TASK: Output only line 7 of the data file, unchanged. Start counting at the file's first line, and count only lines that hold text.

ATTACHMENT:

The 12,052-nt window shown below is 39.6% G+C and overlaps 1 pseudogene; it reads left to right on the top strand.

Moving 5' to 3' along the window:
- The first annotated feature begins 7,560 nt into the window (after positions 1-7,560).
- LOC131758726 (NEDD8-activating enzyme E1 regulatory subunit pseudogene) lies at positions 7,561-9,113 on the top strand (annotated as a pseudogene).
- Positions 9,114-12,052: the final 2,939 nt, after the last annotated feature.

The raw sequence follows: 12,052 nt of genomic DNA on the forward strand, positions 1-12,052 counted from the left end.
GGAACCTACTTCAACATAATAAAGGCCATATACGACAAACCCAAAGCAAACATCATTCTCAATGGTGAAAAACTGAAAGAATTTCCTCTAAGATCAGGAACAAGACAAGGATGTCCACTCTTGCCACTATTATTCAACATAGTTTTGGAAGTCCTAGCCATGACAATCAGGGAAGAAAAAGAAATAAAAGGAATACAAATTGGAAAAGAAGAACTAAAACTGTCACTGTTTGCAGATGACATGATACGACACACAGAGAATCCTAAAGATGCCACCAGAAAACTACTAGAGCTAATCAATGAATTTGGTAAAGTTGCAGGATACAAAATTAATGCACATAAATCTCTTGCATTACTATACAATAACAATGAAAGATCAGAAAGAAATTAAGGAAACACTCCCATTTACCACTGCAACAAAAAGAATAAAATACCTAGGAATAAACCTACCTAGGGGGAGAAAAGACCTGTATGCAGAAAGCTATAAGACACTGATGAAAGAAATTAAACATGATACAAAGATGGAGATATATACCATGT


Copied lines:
GGAACCTACTTCAACATAATAAAGGCCATATACGACAAACCCAAAGCAAACATCATTCTCAATGGTGAAAAACTGAAAGAATTTCCTCTAAGATCAGGAACAAGACAAGGATGTCCACTCTTGCCACTATTATTCAACATAGTTTTGGAAGTCCTAGCCATGACAATCAGGGAAGAAAAAGAAATAAAAGGAATACAAATTGGAAAAGAAGAACTAAAACTGTCACTGTTTGCAGATGACATGATACGACACACAGAGAATCCTAAAGATGCCACCAGAAAACTACTAGAGCTAATCAATGAATTTGGTAAAGTTGCAGGATACAAAATTAATGCACATAAATCTCTTGCATTACTATACAATAACAATGAAAGATCAGAAAGAAATTAAGGAAACACTCCCATTTACCACTGCAACAAAAAGAATAAAATACCTAGGAATAAACCTACCTAGGGGGAGAAAAGACCTGTATGCAGAAAGCTATAAGACACTGATGAAAGAAATTAAACATGATACAAAGATGGAGATATATACCATGT